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House extension cost: how to budget for your project

Start calculating your house extension cost with this detailed breakdown of budget requirements, covering: extension types, admin fees, and much more!

11 min read

Those looking to improve where they live have many options, but none have proven to be as popular as extending. With the increased desire for spacious, adaptable and functional homes, more are turning to extensions for the new lease of life they crave. But how much does a house extension cost?

As with every home project, the overall cost of an extension will depend largely on what you are trying to achieve. Size, location and extension type are just a few of the many factors that will significantly affect the final cost. The price of a one-storey extension in Scunthorpe is going to be very different to the cost of a two-storey extension in London.

In this article, we'll be exploring everything you need to know about home extension costs, including:

  • The costs of different types of house extensions
  • Factors that affect the cost of an extension
  • Where to get reputable contracting
  • How to cut down on costs while building your extension

How much does a house extension cost?

Single storey extensions

Single storey extensions, like their name implies, are usually erected on the ground floor alone and could be rear, side, or wraparound.

Ground floor rear house extension cost

Rear extensions are very popular extension types that build out of the back of the property into garden space.

Contractor London Estimate (Ex. VAT) Outside London Estimate (Ex. VAT)
Low end High end Low end High end
​Budget​ £45,000 £75,000 £37,125 £61,875
​Average £54,600 £90,000 £44,550 £74,250
​Premium £58,500 £97,500 £48,262 £80,437

(for a 30 sqm extension)

Ground floor side return house extension cost

A side return extension (sometimes called a ‘side infill’) fills in dead alleyway space at the side of a property. These alleyways are commonly found attached to Victorian or period terraces and are a good alternative to a rear extension as they do not sacrifice any garden space.

See an example of a Resi side return extension here.

Contractor London Estimate (Ex. VAT) Outside London Estimate (Ex. VAT)
Low end High end Low end High end
​Budget £52,000 £75,000 £43,313 £61,875
​Average £63,600 £90,000 £51,975 £74,250
​Premium £68,250 £97,500 £56,306 £80,437

(for a 30 sqm extension)

Ground floor wraparound house extension cost

If you’re really craving space you might decide to go for a wraparound extension. This combines a side return and rear extension in one big L shaped build that provides loads of space, but does take up some of the garden.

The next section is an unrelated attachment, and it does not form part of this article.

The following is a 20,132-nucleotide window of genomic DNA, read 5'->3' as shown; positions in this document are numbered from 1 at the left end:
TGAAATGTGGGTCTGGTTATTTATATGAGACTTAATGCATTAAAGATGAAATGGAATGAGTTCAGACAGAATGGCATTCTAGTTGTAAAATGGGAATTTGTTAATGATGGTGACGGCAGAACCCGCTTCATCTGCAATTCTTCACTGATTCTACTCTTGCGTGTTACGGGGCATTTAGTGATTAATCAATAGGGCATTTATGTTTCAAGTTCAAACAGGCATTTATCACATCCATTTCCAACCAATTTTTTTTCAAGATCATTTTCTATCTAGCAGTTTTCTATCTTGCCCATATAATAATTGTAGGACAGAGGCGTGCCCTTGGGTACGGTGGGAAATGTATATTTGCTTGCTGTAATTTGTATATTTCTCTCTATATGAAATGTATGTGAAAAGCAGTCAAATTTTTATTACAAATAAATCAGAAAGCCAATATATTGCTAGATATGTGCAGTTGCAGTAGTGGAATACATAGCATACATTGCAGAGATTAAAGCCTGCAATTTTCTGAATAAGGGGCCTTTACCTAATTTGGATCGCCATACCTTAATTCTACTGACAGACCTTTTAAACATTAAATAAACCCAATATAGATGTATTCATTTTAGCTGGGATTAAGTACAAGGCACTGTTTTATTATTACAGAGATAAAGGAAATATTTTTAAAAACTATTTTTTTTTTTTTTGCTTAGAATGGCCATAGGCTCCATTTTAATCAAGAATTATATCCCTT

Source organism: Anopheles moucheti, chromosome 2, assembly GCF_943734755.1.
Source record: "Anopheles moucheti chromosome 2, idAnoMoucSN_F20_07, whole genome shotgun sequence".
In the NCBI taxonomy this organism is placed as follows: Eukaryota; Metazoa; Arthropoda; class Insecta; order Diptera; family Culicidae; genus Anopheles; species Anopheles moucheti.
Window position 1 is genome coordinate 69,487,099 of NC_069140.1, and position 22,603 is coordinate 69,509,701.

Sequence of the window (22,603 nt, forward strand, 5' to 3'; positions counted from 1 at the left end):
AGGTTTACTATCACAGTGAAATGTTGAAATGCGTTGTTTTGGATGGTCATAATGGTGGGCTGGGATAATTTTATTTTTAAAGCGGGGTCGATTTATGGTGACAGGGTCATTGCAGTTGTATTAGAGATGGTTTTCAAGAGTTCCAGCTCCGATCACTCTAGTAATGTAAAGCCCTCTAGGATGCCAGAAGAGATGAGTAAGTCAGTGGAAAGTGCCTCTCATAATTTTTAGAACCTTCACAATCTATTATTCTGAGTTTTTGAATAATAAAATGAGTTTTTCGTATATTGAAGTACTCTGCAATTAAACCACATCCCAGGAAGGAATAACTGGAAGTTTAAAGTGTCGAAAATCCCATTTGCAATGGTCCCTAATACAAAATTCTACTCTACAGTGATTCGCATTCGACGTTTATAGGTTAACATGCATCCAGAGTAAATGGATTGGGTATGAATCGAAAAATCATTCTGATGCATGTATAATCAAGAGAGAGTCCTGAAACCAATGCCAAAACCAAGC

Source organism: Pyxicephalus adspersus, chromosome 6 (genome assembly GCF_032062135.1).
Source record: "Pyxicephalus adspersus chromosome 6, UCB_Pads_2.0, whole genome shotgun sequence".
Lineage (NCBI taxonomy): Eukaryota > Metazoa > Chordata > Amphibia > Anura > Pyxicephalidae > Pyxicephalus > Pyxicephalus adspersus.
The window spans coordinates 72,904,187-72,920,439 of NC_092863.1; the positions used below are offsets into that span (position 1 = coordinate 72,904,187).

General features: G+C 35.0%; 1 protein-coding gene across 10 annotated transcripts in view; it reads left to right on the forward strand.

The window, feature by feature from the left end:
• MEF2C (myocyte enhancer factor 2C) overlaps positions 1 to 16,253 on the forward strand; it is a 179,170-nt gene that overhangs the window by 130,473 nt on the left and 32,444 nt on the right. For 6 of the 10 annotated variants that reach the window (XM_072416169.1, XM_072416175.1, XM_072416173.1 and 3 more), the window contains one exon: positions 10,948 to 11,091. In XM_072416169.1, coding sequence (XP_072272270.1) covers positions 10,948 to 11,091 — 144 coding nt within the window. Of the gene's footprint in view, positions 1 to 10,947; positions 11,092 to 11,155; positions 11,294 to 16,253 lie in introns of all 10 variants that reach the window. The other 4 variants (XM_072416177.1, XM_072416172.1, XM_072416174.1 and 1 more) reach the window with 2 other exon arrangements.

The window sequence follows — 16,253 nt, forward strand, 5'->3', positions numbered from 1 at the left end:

See an example of a Resi wraparound extension here.

Contractor London Estimate (Ex. VAT) Outside London Estimate (Ex. VAT)
Low end High end Low end High end
​Budget​ £78,750 £112,500 £64,968 £92,812
​Average £94,500 £135,000 £77,962 £111,375
​Premium £102,375 £146,250 £84,460 £120,657

(for a 45 sqm extension)


Another way you can get more space if you’re not satisfied with a single extension is to extend on two storeys. These will cost just a little more than a single extension per square meter, but will obviously be much bigger in size, increasing the overall cost significantly. 

See an example of a two-storey extension here.

Contractor London Estimate (Ex. VAT) Outside London Estimate (Ex. VAT)
Low end High end Low end High end

(for a 45 sqm extension)

Whole-house basement

Basement extensions are a smart extension choice for properties in areas with high land values, such as London and other areas of the south. They are, however, more expensive due to the complexities of digging and building down.

Contractor London Estimate (Ex. VAT) Outside London Estimate (Ex. VAT)
Low end High end Low end High end
Budget £240,000 £320,000 £198,000 £264,000
Average £288,000 £384,000 £237,600 £316,800
Premium £312,000 £416,000 £257,400 £343,200

(For a 80 sqm extension)

Glass extension cost

Glass extensions typically cost about £1,350 to £1,959 per square meter for a budget finish, while a luxury finish could set you back as far as £3,000 per square meter.

Conservatories and orangeries cost

An average conservatory garden room extension would cost between £10,250 - £16,750, while an orangery of the same standard would cost between £30,000 to £35,000.

Flat pack extension costs

A flat pack extension would cost about £750 to £1,140 per square meter for a budget option, midrange would cost £1,275 to £1,800, and luxury would cost about £1,650 to £3,600.

Semi-detached house extension costs

Semi-detached house extensions cost almost the same as other house extensions. The major difference might be that you'll need to secure a party wall agreement if the project involves a shared wall. It would cost an average of £1,250 - £2,500 per meter square.